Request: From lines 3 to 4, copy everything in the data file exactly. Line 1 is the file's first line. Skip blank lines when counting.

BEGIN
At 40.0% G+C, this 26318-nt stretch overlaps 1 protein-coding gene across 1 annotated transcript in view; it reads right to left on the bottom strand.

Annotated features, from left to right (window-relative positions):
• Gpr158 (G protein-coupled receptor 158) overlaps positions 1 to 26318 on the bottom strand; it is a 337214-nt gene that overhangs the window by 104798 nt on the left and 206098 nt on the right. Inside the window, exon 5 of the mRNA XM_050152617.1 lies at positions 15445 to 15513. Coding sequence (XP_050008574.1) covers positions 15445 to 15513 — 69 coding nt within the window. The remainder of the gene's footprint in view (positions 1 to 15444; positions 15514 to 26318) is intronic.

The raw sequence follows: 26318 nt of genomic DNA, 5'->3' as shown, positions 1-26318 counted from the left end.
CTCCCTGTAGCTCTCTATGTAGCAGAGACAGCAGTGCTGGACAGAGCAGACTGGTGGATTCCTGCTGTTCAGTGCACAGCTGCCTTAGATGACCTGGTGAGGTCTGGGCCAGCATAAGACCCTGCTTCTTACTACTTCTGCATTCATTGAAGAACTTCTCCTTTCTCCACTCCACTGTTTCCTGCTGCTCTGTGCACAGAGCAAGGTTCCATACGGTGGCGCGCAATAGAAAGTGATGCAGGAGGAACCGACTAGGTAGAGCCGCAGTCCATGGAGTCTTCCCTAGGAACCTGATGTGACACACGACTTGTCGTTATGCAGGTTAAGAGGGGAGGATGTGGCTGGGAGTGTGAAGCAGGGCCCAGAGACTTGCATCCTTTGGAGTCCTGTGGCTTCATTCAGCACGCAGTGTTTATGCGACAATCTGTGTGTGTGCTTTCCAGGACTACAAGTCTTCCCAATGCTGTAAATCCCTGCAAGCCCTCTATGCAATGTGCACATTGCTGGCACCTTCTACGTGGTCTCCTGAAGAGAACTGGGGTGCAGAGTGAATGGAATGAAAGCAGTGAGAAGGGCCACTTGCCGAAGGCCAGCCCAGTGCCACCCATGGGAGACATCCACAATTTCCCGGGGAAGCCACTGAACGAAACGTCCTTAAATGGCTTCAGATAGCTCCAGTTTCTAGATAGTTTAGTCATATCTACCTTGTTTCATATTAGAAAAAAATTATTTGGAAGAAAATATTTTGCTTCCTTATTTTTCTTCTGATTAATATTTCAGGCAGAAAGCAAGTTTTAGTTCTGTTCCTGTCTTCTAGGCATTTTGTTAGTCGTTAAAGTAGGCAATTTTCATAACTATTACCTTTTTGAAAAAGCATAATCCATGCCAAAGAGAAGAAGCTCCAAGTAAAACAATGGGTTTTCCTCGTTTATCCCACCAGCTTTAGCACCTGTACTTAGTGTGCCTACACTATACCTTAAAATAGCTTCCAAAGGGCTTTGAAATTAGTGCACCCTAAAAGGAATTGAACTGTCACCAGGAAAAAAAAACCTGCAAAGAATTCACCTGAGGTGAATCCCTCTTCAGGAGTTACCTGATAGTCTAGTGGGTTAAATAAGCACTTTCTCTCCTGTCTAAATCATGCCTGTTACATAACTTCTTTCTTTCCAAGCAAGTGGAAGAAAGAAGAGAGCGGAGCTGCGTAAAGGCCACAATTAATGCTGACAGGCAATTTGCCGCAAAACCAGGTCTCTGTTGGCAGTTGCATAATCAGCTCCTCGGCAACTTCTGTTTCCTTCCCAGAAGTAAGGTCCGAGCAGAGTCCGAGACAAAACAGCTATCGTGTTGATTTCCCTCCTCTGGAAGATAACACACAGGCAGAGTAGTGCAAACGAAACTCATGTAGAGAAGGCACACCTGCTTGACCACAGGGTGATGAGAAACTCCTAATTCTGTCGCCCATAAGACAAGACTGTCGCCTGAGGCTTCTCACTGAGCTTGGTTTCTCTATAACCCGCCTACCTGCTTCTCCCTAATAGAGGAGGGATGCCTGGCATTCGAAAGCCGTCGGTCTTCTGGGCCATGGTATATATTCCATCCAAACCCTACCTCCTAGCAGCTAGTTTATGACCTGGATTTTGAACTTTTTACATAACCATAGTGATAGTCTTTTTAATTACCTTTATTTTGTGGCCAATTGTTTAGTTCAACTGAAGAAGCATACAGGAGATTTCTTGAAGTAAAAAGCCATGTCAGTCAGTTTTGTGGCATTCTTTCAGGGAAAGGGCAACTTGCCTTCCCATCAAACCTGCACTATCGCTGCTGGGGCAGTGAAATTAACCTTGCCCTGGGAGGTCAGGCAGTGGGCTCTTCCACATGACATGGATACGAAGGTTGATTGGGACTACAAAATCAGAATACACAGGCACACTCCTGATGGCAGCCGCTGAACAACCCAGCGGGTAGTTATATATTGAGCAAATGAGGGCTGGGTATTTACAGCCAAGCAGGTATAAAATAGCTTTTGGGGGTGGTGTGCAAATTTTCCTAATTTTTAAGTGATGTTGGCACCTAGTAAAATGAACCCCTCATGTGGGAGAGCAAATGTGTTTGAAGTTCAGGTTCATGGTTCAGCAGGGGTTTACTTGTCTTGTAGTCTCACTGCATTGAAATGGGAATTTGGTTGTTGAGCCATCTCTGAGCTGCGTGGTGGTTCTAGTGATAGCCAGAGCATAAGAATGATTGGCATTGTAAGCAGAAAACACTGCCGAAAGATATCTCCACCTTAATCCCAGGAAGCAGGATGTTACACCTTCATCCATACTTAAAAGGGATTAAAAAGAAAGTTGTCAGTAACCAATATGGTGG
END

• Gpr158 (G protein-coupled receptor 158) overlaps positions 1 to 26318 on the bottom strand; it is a 337214-nt gene that overhangs the window by 104798 nt on the left and 206098 nt on the right. Inside the window, exon 5 of the mRNA XM_050152617.1 lies at positions 15445 to 15513. Coding sequence (XP_050008574.1) covers positions 15445 to 15513 — 69 coding nt within the window. The remainder of the gene's footprint in view (positions 1 to 15444; positions 15514 to 26318) is intronic.

The raw sequence follows: 26318 nt of genomic DNA, 5'->3' as shown, positions 1-26318 counted from the left end.